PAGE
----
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Skewness and Kurtosis in Excel

This tutorial shows how to compute and interpret skewness and kurtosis in Excel using the XLSTAT software.

Dataset for computing skewness and kurtosis

The data represent the time needed to complete two online assessments, one in maths and another one in logical reasoning, by pupils of three different schools. Time is measured in minutes. Rows correspond to pupils and columns to the time spent for each of the two assessments as well as the school they belong to.

Our goal here is to study two specific characteristics of a given distribution: 1. The skewness, that reflects the asymmetry of a distribution 2. The kurtosis, that reflects the characteristics of the tails of a distribution.

For this purpose, we will use the XLSTAT Descriptive Statistics tools. We will compute and interpret the skewness and the kurtosis on time data for each of the three schools.

Setting up the dialog box for computing skewness and kurtosis

1. Once XLSTAT is open, select the XLSTAT / Describing data / Descriptive statistics command as shown below.

2. The Descriptive Statistics dialog box appears.

3. In the General tab, select the columns corresponding to the time spent on each assessment in the Quantitative data field. Then select the column corresponding to the school name in the Subsamples field. We also want to display Variable-Category labels in the output. These include the variable name as a prefix and the category name as a suffix. Finally, select the Sheet option in order to display the results on a new sheet and the Sample labels to consider the first row of the data table as labels.

4. In the Options tab, activate the following options.

1. In the Outputs tab, click on the All button to select all the statistics for quantitative data. You can also select the statistics you’re interested in one by one.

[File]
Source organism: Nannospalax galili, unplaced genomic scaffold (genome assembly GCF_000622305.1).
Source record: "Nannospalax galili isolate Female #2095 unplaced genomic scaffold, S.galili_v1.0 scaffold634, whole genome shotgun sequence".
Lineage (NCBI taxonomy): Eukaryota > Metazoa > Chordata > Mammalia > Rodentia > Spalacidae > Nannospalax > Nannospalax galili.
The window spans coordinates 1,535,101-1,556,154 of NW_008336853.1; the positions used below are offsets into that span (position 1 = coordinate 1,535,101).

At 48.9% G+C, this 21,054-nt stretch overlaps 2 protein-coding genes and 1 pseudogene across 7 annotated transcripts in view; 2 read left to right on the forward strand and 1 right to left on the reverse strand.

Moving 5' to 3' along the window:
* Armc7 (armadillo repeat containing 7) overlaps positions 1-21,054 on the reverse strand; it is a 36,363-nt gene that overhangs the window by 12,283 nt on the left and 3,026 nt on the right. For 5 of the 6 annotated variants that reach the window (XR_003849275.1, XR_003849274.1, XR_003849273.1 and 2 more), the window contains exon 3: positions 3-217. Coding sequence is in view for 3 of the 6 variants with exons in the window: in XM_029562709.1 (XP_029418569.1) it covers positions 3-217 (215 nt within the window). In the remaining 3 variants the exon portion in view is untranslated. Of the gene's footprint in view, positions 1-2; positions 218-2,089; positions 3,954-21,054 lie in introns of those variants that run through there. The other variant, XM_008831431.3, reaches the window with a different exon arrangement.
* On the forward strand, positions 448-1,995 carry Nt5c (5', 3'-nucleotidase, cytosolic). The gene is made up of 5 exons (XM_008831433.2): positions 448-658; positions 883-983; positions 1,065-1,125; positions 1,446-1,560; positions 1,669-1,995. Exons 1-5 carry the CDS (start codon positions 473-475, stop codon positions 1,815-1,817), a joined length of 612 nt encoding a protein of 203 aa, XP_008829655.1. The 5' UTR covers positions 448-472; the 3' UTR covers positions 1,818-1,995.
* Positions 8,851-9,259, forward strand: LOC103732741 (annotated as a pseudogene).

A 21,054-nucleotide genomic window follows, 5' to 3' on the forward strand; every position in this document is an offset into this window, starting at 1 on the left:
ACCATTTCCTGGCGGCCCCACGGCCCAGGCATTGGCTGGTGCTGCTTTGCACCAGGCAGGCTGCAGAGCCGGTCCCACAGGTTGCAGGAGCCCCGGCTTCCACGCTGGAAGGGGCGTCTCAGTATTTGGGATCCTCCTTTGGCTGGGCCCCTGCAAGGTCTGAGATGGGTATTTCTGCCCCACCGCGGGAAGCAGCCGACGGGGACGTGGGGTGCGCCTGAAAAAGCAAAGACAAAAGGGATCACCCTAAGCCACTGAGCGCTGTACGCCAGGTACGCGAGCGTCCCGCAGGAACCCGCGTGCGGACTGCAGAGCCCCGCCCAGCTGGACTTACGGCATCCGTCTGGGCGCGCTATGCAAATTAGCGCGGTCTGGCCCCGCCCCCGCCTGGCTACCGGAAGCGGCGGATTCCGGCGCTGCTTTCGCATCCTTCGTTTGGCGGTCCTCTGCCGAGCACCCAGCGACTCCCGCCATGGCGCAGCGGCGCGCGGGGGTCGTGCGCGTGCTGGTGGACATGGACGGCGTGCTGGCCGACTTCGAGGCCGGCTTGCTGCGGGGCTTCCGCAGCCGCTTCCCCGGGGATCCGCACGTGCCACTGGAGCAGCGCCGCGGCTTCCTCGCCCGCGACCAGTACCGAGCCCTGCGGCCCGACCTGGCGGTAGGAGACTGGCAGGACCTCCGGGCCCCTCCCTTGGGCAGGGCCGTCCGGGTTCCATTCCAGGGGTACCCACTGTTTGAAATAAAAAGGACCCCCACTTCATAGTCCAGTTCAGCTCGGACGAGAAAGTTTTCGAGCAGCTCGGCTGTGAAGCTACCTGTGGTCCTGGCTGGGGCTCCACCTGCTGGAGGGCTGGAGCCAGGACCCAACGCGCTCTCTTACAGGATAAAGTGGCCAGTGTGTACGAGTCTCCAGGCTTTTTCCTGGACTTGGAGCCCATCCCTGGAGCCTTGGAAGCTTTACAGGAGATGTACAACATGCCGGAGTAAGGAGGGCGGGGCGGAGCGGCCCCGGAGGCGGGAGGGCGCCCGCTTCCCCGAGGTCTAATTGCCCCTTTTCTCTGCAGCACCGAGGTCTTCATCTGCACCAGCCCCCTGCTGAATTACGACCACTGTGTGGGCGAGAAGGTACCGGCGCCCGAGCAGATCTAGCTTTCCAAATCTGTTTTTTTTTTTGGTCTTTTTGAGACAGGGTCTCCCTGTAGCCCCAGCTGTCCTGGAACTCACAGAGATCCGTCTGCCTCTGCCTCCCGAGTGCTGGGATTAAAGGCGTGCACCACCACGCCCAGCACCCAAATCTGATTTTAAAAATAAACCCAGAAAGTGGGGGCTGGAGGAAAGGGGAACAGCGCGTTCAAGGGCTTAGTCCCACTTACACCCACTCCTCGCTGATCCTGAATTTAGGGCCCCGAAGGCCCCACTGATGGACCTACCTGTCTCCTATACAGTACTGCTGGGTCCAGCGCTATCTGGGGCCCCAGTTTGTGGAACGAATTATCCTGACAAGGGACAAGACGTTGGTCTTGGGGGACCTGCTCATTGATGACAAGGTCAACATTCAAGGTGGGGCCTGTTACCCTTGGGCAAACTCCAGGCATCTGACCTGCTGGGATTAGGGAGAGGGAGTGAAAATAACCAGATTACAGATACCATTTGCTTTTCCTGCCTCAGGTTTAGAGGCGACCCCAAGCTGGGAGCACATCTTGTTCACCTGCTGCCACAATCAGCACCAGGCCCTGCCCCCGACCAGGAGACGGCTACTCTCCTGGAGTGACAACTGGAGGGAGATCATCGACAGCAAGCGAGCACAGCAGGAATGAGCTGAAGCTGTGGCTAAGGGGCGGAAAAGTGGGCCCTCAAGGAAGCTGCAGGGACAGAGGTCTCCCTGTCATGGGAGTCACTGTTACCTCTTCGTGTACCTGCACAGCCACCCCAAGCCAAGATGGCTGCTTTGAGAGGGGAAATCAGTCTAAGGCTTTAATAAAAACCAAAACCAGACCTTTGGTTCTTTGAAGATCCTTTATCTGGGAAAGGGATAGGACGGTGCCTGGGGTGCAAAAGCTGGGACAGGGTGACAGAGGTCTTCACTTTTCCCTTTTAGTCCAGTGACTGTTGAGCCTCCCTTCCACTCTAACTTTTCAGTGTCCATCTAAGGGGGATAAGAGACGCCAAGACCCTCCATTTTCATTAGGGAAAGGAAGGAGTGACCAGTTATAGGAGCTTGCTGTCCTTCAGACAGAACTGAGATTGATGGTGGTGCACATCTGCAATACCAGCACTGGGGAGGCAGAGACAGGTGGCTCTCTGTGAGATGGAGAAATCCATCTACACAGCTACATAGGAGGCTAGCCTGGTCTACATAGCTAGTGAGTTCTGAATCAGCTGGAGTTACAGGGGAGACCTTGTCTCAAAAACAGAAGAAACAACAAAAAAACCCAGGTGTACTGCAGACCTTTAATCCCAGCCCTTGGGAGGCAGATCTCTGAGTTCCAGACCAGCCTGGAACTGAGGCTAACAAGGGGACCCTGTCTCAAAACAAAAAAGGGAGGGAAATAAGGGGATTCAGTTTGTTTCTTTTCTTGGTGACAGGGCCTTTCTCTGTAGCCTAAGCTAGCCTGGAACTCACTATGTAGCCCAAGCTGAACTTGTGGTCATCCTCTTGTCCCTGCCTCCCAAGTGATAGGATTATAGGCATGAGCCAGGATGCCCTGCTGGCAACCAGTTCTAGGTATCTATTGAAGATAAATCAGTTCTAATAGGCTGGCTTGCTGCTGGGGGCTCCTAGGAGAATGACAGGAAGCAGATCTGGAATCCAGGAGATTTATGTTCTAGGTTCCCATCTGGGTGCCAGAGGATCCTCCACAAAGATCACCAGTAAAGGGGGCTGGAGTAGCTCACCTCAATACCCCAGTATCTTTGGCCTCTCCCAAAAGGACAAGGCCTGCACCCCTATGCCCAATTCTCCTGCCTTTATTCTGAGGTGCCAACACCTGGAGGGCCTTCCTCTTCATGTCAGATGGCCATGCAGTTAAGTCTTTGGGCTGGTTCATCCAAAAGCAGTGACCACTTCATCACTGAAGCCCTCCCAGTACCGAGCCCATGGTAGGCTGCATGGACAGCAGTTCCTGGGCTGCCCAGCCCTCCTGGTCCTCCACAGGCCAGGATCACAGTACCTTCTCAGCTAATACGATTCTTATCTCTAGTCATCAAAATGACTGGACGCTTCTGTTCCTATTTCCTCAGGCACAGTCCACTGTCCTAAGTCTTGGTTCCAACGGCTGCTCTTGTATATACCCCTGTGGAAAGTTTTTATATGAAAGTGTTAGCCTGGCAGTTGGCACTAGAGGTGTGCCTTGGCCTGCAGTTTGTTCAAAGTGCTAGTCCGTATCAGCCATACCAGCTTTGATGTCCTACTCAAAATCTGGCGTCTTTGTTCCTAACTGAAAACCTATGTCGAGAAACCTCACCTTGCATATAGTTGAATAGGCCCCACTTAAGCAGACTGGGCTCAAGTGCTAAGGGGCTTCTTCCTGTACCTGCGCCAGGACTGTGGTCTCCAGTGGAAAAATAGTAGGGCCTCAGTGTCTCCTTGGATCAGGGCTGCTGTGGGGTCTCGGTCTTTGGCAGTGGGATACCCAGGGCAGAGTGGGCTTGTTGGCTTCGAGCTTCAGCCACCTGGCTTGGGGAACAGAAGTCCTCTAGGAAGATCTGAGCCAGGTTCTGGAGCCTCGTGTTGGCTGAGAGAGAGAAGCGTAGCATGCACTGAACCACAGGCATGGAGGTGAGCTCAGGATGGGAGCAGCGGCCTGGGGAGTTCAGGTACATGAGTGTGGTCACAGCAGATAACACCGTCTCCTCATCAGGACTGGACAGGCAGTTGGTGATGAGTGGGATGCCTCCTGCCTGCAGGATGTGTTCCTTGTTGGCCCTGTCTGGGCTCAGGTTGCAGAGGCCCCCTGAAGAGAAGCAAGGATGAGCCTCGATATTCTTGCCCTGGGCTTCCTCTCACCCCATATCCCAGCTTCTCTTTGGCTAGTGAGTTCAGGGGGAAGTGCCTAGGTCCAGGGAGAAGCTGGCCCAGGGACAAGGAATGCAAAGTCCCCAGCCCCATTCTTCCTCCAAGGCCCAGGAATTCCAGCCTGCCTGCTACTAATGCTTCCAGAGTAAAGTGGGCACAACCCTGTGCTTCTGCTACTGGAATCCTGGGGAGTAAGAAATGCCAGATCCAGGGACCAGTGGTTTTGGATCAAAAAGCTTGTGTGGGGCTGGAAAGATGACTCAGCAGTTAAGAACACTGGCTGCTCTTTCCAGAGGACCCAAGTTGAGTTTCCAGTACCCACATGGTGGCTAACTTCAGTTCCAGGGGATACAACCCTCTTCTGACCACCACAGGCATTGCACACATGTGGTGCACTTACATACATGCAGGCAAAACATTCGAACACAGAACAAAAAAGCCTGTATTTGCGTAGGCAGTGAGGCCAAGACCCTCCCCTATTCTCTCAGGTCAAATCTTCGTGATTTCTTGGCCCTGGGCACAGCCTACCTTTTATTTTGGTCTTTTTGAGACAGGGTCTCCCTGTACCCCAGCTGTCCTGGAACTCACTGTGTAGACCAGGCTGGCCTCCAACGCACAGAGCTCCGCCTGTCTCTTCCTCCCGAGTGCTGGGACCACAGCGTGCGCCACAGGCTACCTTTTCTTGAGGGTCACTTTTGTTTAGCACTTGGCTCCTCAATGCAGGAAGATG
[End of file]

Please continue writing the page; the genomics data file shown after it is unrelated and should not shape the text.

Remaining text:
How to interpret Skewness and Kurtosis

The results are displayed on a new sheet named Desc. A full set of descriptive statistics is displayed per school (columns C-H). XLSTAT proposes several coefficients of skewness and kurtosis. In this example, we will be referring to the Fisher coefficients which are not biased on the assumption that the data is normally distributed.

Formulas can be found in the XLSTAT Help menu (click on the Help button in the dialog box).

a. Interpreting the skewness

Skewness measures the asymmetry of a distribution. A distribution is called asymmetric when one tail is longer than the other. If the skewness is positive, then the distribution is skewed to the right while a negative skewness implies a distribution skewed to the left. A zero skewness suggests a perfectly symmetric distribution.

In this part, we will interpret results related to the maths assessment (see below).

The three samples seem to have contrasted skewness coefficients:

• Sample A has a strong positive skewness (1.42). This reflects a long distribution tail on the right.
• Sample B has a strong negative skewness (-1.63). This reflects a long distribution tail on the left
• ​A zero skewness is estimated for sample C. In fact, the median of sample C (49.8) is almost identical to the mean value (49.6).

Histograms allow us to confirm the above observations. The top histogram (sample A) shows a distribution skewed to the right, the second one (sample B) is a distribution skewed to the left while the third one (sample C) a symmetric one.

b. Interpreting the kurtosis

Kurtosis provides information on the tails (the extremes, or outliers) of a distribution. When interpreting kurtosis, the normal distribution is used a reference. A positive kurtosis implies a distribution with more extreme possible data values (outliers) than a normal distribution thus fatter tails (Leptokurtic distributions). A negative kurtosis implies a distribution with less extreme possible data values than a normal distribution thus thinner tails (Platykurtic distributions). Finally, distributions with zero kurtosis have roughly the same outlier character as a normal distribution (Mesokurtic distributions).

In this section, we will interpret the results related to the second assessment (see below). Based on the coefficients above, the shape of the three distributions differ in terms of kurtosis:

• A positive kurtosis is estimated for School A (5.40)
• A negative one is estimated for School B (-1.32)
• A zero kurtosis was detected for School C.

Histograms confirm these observations. The top histogram (sample A) shows a leptokurtic distribution, while the second one (sample B) shows a platykurtic distribution. The third one (sample C) displays a distribution with a shape similar to the shape of a normal distribution.

Source: https://www.ncbi.nlm.nih.gov/pmc/articles/PMC4321753/

What’s next: How to visualize skewness and kurtosis

The Histogram is commonly used to examine the distribution of numerical data. It allows to observe the tail and the peak of a frequency distribution in a single chart. On the top, it provides information on the central tendency, data dispersion as well as the presence of outliers. Here’s how to generate histograms in XLSTAT.

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